EGU2020-8650
https://doi.org/10.5194/egusphere-egu2020-8650
EGU General Assembly 2020
© Author(s) 2021. This work is distributed under
the Creative Commons Attribution 4.0 License.

The European Ecotron of Montpellier: experimental platforms to study ecosystem response to climate change

Joana Sauze1, Jacques Roy1, Clément Piel1, Damien Landais1, Emmanuel S Gritti1, Olivier Ravel1, Hélène Lemoine1, Abdelaziz Faez1, Sébastien Devidal1, and Alexandru Milcu1,2
Joana Sauze et al.
  • 1Ecotron (UPS 3248), CNRS, Campus Baillarguet, F-34980, Montferrier-sur-Lez, France (joana.sauze@cnrs.fr)
  • 2Centre d’Ecologie Fonctionnelle et Evolutive, CEFE-CNRS, UMR 5175, Université de Montpellier –Université Paul Valéry –EPHE, 1919 route de Mende, F-34293, Montpellier Cedex 5, France

The sustainability of agricultural, forested and other managed or natural ecosystems is critical for the future of mankind. However, the services provided by these ecosystems are under threat due to climate change, loss of biodiversity, and land use changes. In order to face the challenges of preserving or improving ecosystems services and securing food supply we need to understand and forecast how ecosystems will respond to current and future changes. To help answer those questions Ecotrons facilities are born. Such infrastructures provide sets of confinement units for the manipulation of environmental conditions and real-time measurement of ecological processes under controlled and reproduceable conditions, bridging the gap between the complexity of in natura studies and the simplicity of laboratory experiments.

The European Ecotron of Montpellier (www.ecotron.cnrs.fr) is an experimental research infrastructure for the study of the impact of climate change on ecosystem functioning and biodiversity. This infrastructure offers, through calls open to the international community, three experimental platforms at different scales. The Macrocosms platform is composed of twelve 40 m3 units, each able to host 2-12 t lysimeters, with a 2-5 m² canopy area and a soil depth of up to 2 m. The Mesocosms one has eighteen 2-4 m3 units, each able to host lysimeters of 0.4-1 m depth and 0.4-1 m² area. The Microcosms platform consists of growth chambers (1 m height, 1 m² area) in which smaller units (with photosynthetic plants, soils, insects, etc.) can be installed. Each experimental unit of each platform allows to confine terrestrial ecosystems. This way, environmental parameters such as temperature (-10 to +50 °C), relative humidity (20-80 %), precipitation (sprinkler or drip) and atmospheric CO2 concentration (200-1000 ppm) are strictly and continuously controlled and recorded. But the uniqueness of the European Ecotron of Montpellier lies on its ability to also continuously measure, in each unit, net gas exchange (evapotranspiration, CO2 / CH4 / N2O net fluxes) that occur in between the ecosystem studied and the atmosphere, as well as CO2, H2O, N2O and O2 isotopologues. Those tools are powerful and remarkable to access additional information about processus involved in ecosystem functioning.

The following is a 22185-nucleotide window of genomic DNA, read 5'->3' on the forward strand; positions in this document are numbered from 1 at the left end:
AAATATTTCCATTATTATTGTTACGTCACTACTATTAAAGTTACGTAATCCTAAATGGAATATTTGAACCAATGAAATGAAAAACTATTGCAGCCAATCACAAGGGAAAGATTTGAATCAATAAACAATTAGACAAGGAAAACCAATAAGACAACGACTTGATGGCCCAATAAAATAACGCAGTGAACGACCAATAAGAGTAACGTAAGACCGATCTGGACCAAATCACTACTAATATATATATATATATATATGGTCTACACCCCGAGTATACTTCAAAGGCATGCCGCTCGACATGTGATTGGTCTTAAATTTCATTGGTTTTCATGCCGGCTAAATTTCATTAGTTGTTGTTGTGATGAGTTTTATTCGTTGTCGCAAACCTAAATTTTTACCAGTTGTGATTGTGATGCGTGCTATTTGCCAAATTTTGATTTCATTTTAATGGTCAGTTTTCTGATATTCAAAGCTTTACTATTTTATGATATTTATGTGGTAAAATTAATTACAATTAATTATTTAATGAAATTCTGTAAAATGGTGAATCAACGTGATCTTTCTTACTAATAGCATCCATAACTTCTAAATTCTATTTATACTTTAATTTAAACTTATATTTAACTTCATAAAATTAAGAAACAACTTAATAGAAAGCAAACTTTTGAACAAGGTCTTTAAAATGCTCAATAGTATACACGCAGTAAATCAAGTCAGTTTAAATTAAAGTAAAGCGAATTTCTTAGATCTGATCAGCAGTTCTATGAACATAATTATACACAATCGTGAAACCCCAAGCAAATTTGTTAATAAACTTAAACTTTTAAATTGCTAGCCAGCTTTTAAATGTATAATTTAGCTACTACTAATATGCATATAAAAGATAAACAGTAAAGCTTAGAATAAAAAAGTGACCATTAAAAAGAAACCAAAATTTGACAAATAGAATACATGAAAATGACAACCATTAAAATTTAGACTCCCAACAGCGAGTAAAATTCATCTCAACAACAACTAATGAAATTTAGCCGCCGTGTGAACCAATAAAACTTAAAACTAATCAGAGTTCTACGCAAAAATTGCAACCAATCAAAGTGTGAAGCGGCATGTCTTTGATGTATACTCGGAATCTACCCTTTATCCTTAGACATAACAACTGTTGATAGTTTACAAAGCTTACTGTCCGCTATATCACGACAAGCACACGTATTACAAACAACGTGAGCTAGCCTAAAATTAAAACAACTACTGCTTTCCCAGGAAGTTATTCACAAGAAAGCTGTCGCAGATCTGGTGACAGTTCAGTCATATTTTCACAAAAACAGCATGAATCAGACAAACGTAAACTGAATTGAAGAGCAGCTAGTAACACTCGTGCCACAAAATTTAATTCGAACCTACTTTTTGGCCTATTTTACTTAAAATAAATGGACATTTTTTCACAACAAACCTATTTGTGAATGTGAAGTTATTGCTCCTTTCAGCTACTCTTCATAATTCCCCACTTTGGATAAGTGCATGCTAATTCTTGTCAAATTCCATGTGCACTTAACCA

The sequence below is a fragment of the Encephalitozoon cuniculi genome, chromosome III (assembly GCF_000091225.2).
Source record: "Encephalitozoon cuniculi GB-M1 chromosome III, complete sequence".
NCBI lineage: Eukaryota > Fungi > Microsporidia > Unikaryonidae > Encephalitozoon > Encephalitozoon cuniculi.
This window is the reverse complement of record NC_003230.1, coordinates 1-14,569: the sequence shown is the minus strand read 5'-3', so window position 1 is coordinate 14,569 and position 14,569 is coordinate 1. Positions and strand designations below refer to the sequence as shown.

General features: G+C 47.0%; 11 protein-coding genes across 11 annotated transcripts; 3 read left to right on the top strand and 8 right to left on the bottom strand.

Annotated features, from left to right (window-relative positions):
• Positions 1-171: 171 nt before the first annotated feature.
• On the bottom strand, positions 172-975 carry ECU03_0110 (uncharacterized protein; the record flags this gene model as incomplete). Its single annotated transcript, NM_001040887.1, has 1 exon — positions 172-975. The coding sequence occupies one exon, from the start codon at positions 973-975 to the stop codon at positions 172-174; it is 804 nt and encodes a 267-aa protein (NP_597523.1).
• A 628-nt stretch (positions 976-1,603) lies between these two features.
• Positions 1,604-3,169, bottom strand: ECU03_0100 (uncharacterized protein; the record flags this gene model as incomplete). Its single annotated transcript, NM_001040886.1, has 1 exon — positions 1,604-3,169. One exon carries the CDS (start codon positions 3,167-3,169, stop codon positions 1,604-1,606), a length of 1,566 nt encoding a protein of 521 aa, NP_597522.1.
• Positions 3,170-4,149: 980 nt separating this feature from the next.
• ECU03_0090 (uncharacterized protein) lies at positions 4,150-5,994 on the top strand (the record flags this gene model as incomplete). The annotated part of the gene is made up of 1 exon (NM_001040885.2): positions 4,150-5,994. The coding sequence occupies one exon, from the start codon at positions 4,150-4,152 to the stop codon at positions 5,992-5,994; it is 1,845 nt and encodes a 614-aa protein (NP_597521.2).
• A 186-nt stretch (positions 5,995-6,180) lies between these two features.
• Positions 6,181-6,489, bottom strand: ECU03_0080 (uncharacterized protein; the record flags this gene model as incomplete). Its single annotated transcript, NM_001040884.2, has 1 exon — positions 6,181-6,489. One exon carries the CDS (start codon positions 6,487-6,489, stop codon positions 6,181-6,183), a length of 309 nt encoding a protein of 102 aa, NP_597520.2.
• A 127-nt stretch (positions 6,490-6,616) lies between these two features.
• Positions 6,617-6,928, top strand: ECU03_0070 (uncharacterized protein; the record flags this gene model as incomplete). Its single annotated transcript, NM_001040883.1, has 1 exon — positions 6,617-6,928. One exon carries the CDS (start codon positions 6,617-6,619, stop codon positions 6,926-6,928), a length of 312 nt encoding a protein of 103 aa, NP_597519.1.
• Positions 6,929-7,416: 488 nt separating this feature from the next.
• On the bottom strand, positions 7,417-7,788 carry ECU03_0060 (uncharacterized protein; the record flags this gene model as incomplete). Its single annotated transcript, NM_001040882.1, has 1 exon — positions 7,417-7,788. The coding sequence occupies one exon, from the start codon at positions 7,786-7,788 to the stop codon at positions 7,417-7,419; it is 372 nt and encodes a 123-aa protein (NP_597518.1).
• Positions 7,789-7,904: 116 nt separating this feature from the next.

The aim of this presentation is to describe the Macrocosms and the Mesocosms platforms through examples of international projects recently run in these platforms.

How to cite: Sauze, J., Roy, J., Piel, C., Landais, D., Gritti, E. S., Ravel, O., Lemoine, H., Faez, A., Devidal, S., and Milcu, A.: The European Ecotron of Montpellier: experimental platforms to study ecosystem response to climate change, EGU General Assembly 2020, Online, 4–8 May 2020, EGU2020-8650, https://doi.org/10.5194/egusphere-egu2020-8650, 2020.

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